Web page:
Ruby 3.1 adds Class#subclasses


We often come across situations where we need to inherit the characteristics of one class into another class. Inheritance ensures the “reusability” of codes as while creating a new class, we can derive some of the codes from the existing parent class. This is why Ruby 3.1 has added a new method called Class#subclasses. This returns all classes directly inheriting from the receiver without adding singleton classes.

We can use different implementations from Ruby via gems to calculate subclasses of a particular class. The ActiveSupport::DescendantsTracker is one of the implementations we use in Ruby on Rails. Finally, Ruby has introduced the Class#subclasses native implementation for its latest version of 3.1.

Key terms in Inheritance:

Super class: This is the class whose characteristics are inherited. It is also known as a superclass or base class or parent class.

Sub class: This is the class that is derived from the parent class. It is also known as a subclass or derived class or child class. You can also add its own objects, methods, along with the base class methods and objects, etc.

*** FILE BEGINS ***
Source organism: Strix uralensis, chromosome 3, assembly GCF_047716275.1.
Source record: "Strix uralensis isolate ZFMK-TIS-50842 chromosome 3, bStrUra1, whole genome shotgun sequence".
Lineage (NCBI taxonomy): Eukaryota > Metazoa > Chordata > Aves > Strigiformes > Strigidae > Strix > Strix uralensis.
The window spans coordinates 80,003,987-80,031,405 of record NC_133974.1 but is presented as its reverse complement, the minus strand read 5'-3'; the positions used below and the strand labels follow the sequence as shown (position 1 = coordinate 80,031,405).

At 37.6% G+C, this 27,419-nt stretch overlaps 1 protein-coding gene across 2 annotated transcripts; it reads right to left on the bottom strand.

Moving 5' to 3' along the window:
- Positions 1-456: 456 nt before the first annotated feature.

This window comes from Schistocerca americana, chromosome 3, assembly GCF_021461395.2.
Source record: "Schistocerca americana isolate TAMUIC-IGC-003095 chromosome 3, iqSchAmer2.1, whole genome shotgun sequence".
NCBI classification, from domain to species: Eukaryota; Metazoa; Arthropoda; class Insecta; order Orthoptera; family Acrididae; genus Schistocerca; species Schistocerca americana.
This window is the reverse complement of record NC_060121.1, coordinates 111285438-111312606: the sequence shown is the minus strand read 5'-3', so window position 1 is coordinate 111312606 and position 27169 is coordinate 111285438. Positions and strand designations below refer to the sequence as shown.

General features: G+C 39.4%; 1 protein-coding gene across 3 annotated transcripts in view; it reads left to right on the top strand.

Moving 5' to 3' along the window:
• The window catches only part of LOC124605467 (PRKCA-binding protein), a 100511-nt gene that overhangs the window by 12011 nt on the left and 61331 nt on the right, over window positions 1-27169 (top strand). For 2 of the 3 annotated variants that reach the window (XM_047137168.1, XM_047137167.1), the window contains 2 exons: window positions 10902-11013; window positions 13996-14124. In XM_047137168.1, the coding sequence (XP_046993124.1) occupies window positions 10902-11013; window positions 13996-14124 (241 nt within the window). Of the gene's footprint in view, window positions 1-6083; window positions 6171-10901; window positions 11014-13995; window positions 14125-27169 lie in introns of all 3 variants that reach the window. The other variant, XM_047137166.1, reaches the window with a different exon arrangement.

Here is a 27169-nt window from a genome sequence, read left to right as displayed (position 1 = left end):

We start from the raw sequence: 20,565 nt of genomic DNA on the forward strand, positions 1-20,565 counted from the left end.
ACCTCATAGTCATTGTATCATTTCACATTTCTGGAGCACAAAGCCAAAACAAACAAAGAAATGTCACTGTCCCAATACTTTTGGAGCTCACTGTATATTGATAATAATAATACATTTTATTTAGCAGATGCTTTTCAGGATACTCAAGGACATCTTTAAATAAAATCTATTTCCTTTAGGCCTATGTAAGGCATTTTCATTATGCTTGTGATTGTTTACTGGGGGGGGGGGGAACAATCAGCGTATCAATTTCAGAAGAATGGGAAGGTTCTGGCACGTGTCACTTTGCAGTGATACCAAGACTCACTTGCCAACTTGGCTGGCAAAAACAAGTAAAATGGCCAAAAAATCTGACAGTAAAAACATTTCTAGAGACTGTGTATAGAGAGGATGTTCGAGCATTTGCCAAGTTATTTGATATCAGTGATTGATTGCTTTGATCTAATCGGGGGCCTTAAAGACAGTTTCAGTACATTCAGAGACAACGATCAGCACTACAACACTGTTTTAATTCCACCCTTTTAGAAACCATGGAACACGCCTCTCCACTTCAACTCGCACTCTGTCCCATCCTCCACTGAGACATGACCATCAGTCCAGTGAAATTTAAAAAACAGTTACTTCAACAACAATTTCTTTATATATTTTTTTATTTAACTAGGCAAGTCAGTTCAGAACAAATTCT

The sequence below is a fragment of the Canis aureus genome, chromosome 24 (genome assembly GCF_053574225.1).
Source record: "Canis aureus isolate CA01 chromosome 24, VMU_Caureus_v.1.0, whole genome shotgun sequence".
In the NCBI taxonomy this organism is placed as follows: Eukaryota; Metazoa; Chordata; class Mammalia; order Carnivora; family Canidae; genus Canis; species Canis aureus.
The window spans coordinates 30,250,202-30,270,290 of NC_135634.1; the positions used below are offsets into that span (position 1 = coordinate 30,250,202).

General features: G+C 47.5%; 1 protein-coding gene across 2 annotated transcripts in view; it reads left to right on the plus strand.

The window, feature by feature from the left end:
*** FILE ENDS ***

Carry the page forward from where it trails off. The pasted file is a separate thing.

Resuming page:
Note: By default, every class in Ruby has a Super class. Before Ruby 1.9, the Object class was the Super class of all the other Sub classes. Since Ruby 1.9 was introduced, the BasicObject class is the Super class of all the other Sub classes in Ruby. Object class is the Sub class of BasicObject class.

Look at the syntax given below- subclass_name < superclass_name

After Ruby 3.1

class Animal; end

class Dog < Animal; end

class Cat < Animal; end

class GermanShepherd < Dog; end

class SiberianHusky < Dog; end

Animal.subclasses
=> [Dog, Cat]

Dog.subclasses
=> [GermanShepherd, SiberianHusky]

SiberianHusky.subclasses
=> [ ]

To know more about this feature checkout this PR.

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